When Does Drinking Alcohol Become a Problem

When Does Drinking Alcohol Become a Problem

When does drinking alcohol become a problem vs a night of fun or a complement to a lovely meal with friends? What can a person do to keep from crossing the line from “safely” drinking alcohol to abusing alcohol or developing alcoholism? Is there such a line – isn’t drinking either normal or alcoholic?

You have likely heard one or more of the following statements:

  • Drinking coffee sobers a person up.
  • Alcoholism is not a disease. Cancer is a disease. Alcoholism is a choice – put down the bottle!
  • Letting your teen drink at home teaches them how to drink safely.
  • An employee’s alcohol use is none of a company’s business.
  • “Forgetting” what happened while drinking is just a convenient way of pretending you don’t remember the horrible things you did last night.
  • An alcoholic has to hit bottom.

Thankfully, the latest brain and addiction-related research and science discoveries are debunking the common myths about drinking alcohol. For it is in believing these myths that a person’s drinking can cross the line from alcohol use to abuse to alcoholism [aka dependence].

About This “Line?”

It represents the three stages of drinking briefly described below:

  • Alcohol Use = “low-risk” or moderate drinking – defined as no more than 7 standard drinks per week, with no more than 3 of those 7 on any one day for women; and no more than 14 standard drinks per week, with no more than 4 of those 14 on any one day for men. A standard drink is defined as 5 ounces of table wine, 12 ounces of regular beer or 1.5 ounces of 80-proof hard liquor.
  • Alcohol Abuse = repeated binge drinking and/or routine heavy social drinking – heavy social drinking defined as drinking more than one standard drink/day for women or 2 standard drinks/day for men; repeated binge drinking defined as repeatedly drinking 4 or more standard drinks on an occasion for women and 5 or more for men.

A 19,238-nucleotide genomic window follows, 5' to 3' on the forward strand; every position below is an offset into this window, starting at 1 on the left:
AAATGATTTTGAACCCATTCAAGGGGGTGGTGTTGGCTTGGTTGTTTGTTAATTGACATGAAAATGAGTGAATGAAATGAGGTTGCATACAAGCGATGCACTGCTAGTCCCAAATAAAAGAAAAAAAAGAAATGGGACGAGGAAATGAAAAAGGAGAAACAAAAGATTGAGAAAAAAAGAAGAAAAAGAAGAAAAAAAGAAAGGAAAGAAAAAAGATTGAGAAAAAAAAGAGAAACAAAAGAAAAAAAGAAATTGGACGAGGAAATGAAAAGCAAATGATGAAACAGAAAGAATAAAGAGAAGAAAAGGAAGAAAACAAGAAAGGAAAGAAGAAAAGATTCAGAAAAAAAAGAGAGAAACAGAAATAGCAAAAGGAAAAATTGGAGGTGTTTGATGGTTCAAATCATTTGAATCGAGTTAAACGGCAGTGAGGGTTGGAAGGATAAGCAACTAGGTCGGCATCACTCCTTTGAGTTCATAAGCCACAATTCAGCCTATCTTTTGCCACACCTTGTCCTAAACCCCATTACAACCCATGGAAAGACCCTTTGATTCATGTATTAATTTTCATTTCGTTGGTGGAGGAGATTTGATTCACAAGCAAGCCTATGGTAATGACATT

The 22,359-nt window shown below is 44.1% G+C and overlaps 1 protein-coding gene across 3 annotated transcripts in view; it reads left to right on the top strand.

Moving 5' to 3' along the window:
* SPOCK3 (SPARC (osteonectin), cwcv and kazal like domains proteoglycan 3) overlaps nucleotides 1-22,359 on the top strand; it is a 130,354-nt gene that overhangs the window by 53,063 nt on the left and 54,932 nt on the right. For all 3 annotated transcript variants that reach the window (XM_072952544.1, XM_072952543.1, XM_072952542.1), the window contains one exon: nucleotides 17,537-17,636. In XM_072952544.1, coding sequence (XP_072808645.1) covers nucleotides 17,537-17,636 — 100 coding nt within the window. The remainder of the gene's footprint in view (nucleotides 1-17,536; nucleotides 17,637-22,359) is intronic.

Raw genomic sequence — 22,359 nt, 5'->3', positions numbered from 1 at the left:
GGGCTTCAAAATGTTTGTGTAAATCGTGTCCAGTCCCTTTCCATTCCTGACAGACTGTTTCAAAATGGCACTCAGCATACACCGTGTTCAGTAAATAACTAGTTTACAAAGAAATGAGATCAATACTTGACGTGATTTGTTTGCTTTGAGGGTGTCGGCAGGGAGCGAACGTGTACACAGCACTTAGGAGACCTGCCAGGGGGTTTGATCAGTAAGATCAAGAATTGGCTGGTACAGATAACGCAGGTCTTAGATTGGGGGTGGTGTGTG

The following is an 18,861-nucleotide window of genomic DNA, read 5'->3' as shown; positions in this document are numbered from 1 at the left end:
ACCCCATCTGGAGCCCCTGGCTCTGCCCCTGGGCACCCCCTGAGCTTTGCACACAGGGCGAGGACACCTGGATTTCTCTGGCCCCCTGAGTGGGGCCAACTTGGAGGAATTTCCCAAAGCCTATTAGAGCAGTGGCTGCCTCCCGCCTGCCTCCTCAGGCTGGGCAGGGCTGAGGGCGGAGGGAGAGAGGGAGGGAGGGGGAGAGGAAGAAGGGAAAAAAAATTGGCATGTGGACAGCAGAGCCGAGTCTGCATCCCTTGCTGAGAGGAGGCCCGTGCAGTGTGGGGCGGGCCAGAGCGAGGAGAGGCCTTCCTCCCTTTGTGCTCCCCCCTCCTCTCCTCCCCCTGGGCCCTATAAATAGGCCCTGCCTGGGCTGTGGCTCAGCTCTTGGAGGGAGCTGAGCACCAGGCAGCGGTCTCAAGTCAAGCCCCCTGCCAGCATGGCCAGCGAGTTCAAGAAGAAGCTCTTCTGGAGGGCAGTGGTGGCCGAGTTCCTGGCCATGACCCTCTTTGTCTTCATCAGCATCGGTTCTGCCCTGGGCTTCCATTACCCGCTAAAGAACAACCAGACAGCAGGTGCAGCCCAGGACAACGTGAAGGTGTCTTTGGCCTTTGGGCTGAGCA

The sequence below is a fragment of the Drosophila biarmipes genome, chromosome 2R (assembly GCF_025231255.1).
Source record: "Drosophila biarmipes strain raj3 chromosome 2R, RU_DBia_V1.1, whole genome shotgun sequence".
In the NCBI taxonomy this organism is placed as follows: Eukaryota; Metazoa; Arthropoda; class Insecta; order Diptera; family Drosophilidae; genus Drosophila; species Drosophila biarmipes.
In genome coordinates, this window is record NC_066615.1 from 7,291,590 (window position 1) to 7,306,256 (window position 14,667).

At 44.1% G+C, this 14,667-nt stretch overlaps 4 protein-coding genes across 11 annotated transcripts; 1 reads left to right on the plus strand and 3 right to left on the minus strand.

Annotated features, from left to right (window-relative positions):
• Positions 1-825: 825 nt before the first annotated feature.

• Alcohol Dependence = alcoholism, one of the brain diseases of addiction – defined as a chronic, often relapsing brain disease.
When does drinking alcohol become a problem?

When does drinking alcohol become a problem?

What Does it Take to Cross the Line from Drinking Alcohol to Developing a Problem – Either Alcohol Abuse or Alcoholism?

Most people are unaware there is a line comprised of these three stages of drinking, believing instead that drinking is either “normal” or “alcoholic.” Most people are unaware there are increments along the line itself, that 35% of American adults never drink alcohol, or that 37% of American adults always drink within “low-risk” drinking limits. (NIAAA “Rethinking Drinking”) Thus examining and challenging the common myths from a scientific perspective – based primarily on 21st century brain and addiction-related research – can help readers recognize what it takes to cross the line from alcohol use to abuse to dependence and what it takes to stop the progression.

As for the research itself…

Much of the breakthrough research being presented is the result of two very important decades: the Decade of the Brain – the 1990s – and the Decade of Discovery – the 2000s. Much of it is the result of new imaging technologies that allow neuroscientists and medical professionals to study the live human brain in action and over time.

It is being conducted and reported by numerous national and international agencies and organizations, such as the NIAAA (National Institute on Alcohol Abuse and Alcoholism), the SAMHSA (Substance Abuse and Mental Health Services Agency), the Partnership at DrugFree.org, the NIDA (National Institute on Drug Abuse), the American Academy of Pediatrics, ASAM [The American Society of Addiction Medicine] and the WHO (World Health Organization), to name a few.

To Better Understand This Line and What It Takes to Cross